George V Reverse Design Comparison
In the blog we will take a closer look at the various subtle differences seen across the reverse designs of George V gold sovereign coins.
Reverse First Type George V Sovereign
There are two types of George V gold sovereigns. The first type was issued from 1911 to 1928 inclusive. In common with all early George V coins, they featured a large sized portrait. This appears to have provided constant problems for the Royal Mint. A simple explanation of this problem was the amount of metal displaced in striking. The more metal displaced, the greater the stress on the dies, and the shorter their working life. On the minor coins, the Mint made numerous changes, especially between 1925 and 1927, and most denominations went through three different obverse designs. The sovereign only underwent one change, between 1928 and 1929. The two types are generally referred to as the first, large, portrait, and the second, smaller portrait. This ignores the fact that the reverse design also changed. It is good coin design to balance the volume and placement of metal displaced on both sides of the coin, which tends to equalise and reduce the stresses on the dies and coining presses. The second type reverse design features a smaller St. George and dragon, which was also completely recut. We have deliberately chosen two coins from the same mint, in this case Pretoria in South Africa, and of contiguous dates, 1928 and 1929, and have selected coins in the best condition available.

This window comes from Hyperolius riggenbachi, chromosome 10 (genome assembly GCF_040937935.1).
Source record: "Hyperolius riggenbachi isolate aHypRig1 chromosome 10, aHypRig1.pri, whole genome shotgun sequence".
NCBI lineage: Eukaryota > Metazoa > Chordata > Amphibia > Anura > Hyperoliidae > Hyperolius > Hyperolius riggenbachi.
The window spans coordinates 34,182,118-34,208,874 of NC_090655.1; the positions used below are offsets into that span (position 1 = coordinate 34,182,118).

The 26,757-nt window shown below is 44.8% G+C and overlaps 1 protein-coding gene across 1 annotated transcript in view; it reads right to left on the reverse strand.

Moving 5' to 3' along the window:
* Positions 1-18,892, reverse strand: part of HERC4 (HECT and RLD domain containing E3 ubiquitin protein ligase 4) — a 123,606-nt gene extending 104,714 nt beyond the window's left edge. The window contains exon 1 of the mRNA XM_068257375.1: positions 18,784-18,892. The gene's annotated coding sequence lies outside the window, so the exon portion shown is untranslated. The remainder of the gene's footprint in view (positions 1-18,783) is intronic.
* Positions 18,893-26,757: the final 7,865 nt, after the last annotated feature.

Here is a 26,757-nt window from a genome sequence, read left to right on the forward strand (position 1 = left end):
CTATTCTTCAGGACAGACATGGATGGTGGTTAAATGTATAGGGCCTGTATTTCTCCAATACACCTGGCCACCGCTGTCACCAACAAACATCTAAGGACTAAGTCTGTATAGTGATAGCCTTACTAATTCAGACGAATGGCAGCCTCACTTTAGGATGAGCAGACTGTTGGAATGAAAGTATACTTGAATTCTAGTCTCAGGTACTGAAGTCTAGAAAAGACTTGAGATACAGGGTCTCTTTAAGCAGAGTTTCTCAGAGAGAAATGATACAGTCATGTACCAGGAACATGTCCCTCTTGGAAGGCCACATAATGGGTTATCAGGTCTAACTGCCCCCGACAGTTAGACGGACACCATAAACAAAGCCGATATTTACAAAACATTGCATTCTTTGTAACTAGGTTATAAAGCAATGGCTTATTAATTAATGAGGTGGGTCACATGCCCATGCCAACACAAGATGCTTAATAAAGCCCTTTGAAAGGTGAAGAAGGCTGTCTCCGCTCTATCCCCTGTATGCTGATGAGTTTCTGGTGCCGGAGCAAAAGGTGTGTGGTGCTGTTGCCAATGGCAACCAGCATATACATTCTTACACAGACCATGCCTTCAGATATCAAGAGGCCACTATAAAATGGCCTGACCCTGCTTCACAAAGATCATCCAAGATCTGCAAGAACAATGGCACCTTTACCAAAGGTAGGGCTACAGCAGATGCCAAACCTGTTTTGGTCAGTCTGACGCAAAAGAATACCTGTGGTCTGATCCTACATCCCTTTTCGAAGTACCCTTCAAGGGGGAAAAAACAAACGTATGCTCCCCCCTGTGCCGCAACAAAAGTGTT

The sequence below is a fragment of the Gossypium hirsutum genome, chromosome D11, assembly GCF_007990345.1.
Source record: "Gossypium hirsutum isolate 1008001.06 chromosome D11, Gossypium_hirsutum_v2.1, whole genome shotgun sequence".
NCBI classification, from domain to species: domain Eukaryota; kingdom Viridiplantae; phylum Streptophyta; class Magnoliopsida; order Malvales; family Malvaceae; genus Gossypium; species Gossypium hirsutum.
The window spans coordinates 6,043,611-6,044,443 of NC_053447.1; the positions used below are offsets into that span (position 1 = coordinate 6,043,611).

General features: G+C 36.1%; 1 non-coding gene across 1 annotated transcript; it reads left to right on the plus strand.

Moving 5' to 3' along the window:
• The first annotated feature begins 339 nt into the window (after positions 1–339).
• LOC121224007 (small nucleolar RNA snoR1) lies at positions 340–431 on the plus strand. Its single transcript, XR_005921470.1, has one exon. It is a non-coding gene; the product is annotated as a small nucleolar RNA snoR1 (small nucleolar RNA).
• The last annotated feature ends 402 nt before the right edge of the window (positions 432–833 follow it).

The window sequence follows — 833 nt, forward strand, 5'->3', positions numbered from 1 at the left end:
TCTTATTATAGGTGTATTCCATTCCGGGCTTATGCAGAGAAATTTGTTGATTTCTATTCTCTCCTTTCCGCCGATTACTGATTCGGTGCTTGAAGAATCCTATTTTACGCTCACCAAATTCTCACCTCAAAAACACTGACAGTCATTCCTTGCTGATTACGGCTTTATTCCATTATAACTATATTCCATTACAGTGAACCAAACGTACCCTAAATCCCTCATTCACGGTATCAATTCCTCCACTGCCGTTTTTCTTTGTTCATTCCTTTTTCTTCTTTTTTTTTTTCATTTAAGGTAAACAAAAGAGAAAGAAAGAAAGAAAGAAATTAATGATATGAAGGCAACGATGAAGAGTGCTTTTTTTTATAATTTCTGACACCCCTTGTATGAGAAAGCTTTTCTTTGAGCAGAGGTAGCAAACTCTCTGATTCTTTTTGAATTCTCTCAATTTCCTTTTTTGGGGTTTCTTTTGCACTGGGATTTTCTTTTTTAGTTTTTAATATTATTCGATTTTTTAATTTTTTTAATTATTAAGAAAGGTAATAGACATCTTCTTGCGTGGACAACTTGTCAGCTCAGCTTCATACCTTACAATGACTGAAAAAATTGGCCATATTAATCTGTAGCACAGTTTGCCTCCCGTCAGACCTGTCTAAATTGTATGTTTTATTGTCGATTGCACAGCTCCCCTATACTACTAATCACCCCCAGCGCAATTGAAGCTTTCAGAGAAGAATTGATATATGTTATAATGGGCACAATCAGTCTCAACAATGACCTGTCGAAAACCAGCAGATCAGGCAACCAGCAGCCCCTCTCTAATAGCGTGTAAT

Reverse Second Type George V Sovereign
The most easily spotted difference for most people is the much larger exergue, the area under the main design where the date appears. If anything, this makes the date numerals appear too small, or rather the space around them too large, and slightly reduces the aesthetic aspects of the redesign. The border is also altered and is wider. The rest of the redesign is so well done that most people do not notice it until it is pointed out to them, and this is probably the greatest compliment that could be applied to a redesign such as this to a well established classic design. Look more closely, however, and you will find that almost every part of the new design is different. The cloak flying behind St. George is much smaller and more compact, with completely different fold patterns. The streamer flying from his helmet is different. St. George himself has been remodelled, and appears to have lost about two stones in weight, perhaps having been on a diet. The horse's tail is recut. The sword and broken lance are different. The list of unchanged parts would be much shorter.
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